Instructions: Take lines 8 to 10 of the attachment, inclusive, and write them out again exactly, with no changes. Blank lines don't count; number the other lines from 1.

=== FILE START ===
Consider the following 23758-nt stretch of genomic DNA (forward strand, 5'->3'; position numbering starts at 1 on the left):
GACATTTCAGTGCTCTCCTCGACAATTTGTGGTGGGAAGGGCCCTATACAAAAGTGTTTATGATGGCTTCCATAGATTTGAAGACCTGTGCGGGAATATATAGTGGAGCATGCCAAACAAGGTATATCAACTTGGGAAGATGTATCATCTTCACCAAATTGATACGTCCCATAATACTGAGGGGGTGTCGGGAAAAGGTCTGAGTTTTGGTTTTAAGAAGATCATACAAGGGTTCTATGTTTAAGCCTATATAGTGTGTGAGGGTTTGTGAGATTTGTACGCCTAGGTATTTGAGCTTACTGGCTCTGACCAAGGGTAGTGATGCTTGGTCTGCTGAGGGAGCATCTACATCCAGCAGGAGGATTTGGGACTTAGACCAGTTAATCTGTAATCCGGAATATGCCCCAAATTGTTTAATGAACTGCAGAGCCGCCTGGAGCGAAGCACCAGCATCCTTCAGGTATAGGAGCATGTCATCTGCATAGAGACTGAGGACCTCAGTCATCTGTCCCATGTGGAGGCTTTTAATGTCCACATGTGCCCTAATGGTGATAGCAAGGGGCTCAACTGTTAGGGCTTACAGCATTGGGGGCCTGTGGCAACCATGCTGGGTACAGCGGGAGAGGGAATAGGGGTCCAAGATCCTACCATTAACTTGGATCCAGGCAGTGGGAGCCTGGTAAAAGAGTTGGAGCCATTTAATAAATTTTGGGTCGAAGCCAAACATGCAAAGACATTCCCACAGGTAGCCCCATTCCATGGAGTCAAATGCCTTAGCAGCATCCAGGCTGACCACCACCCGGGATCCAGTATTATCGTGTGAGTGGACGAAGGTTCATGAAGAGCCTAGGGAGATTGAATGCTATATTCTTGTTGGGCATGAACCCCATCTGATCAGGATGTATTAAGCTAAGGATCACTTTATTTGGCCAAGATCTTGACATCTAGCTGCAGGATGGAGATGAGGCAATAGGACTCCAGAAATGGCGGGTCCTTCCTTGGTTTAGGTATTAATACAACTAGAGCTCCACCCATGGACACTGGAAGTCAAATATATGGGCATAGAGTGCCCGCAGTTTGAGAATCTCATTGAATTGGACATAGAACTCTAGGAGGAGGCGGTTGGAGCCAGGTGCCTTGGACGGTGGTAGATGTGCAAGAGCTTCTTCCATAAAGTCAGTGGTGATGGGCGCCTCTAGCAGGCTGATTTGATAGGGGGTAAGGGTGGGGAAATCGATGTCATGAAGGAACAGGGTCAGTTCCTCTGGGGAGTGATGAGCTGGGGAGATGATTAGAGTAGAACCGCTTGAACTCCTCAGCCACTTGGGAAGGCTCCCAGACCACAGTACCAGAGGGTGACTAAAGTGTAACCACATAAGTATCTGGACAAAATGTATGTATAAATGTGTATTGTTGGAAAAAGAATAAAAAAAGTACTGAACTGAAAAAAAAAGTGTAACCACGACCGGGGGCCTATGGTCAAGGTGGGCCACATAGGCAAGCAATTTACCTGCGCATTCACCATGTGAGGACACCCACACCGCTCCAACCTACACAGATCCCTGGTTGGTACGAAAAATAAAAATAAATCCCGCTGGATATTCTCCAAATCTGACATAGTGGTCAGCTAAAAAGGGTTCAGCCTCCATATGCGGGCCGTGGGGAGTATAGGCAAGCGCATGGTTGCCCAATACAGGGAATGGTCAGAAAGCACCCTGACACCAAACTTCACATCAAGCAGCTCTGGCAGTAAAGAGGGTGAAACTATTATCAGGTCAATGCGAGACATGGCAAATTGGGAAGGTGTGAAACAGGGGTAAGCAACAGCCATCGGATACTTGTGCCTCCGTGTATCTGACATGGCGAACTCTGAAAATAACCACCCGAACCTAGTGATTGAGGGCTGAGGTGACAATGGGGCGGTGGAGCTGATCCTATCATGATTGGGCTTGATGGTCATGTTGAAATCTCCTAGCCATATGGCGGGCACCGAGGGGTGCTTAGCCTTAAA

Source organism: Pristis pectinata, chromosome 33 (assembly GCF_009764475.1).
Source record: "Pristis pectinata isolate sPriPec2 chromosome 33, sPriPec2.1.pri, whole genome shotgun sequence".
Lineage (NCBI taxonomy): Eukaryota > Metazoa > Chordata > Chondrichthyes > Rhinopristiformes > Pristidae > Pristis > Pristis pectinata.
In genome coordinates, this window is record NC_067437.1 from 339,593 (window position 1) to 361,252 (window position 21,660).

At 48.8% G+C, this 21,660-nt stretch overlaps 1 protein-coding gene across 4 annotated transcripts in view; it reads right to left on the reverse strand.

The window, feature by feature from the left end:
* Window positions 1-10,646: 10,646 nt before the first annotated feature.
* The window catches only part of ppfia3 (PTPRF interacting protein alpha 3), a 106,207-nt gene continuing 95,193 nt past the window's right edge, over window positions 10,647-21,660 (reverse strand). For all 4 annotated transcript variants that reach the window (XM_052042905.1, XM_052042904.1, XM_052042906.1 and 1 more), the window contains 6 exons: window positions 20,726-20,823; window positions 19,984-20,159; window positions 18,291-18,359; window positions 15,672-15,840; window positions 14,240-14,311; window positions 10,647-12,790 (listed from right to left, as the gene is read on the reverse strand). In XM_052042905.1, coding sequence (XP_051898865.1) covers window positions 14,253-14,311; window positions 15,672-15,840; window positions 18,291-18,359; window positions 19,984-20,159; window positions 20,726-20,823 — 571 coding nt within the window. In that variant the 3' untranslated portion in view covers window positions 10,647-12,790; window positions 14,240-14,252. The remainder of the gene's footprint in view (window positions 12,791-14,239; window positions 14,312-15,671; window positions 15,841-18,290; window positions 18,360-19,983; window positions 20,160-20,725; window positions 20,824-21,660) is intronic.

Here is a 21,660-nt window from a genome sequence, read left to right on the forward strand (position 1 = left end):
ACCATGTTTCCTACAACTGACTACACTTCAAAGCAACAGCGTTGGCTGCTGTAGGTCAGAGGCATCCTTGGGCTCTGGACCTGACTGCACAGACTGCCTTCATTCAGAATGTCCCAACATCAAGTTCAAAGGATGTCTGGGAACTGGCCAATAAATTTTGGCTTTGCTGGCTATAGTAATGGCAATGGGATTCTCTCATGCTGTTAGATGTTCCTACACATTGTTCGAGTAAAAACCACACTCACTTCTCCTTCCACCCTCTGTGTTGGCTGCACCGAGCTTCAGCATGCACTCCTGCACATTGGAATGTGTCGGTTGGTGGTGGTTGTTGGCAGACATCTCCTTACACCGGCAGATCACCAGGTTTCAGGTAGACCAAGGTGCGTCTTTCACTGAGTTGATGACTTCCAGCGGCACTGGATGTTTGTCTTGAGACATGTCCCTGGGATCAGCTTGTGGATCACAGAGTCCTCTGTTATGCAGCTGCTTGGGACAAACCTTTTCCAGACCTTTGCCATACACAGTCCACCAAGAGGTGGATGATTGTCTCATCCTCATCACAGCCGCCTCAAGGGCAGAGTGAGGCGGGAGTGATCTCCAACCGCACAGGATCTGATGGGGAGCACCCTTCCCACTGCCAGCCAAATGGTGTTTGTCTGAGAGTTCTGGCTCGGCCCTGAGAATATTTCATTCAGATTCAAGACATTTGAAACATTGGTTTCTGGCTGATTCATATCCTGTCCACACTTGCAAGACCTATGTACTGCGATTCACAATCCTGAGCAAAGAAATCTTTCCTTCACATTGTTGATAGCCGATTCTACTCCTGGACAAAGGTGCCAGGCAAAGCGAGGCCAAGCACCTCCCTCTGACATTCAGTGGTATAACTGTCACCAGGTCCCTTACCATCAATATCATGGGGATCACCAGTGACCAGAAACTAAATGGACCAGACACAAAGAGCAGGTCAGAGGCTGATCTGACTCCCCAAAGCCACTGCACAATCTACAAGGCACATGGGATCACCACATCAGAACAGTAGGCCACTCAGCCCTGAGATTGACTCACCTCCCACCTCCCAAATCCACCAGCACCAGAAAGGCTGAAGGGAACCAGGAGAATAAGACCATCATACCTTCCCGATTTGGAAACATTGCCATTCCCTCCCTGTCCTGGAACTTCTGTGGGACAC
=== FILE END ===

The window, feature by feature from the left end:
* Window positions 1-10,646: 10,646 nt before the first annotated feature.
* The window catches only part of ppfia3 (PTPRF interacting protein alpha 3), a 106,207-nt gene continuing 95,193 nt past the window's right edge, over window positions 10,647-21,660 (reverse strand). For all 4 annotated transcript variants that reach the window (XM_052042905.1, XM_052042904.1, XM_052042906.1 and 1 more), the window contains 6 exons: window positions 20,726-20,823; window positions 19,984-20,159; window positions 18,291-18,359; window positions 15,672-15,840; window positions 14,240-14,311; window positions 10,647-12,790 (listed from right to left, as the gene is read on the reverse strand). In XM_052042905.1, coding sequence (XP_051898865.1) covers window positions 14,253-14,311; window positions 15,672-15,840; window positions 18,291-18,359; window positions 19,984-20,159; window positions 20,726-20,823 — 571 coding nt within the window. In that variant the 3' untranslated portion in view covers window positions 10,647-12,790; window positions 14,240-14,252. The remainder of the gene's footprint in view (window positions 12,791-14,239; window positions 14,312-15,671; window positions 15,841-18,290; window positions 18,360-19,983; window positions 20,160-20,725; window positions 20,824-21,660) is intronic.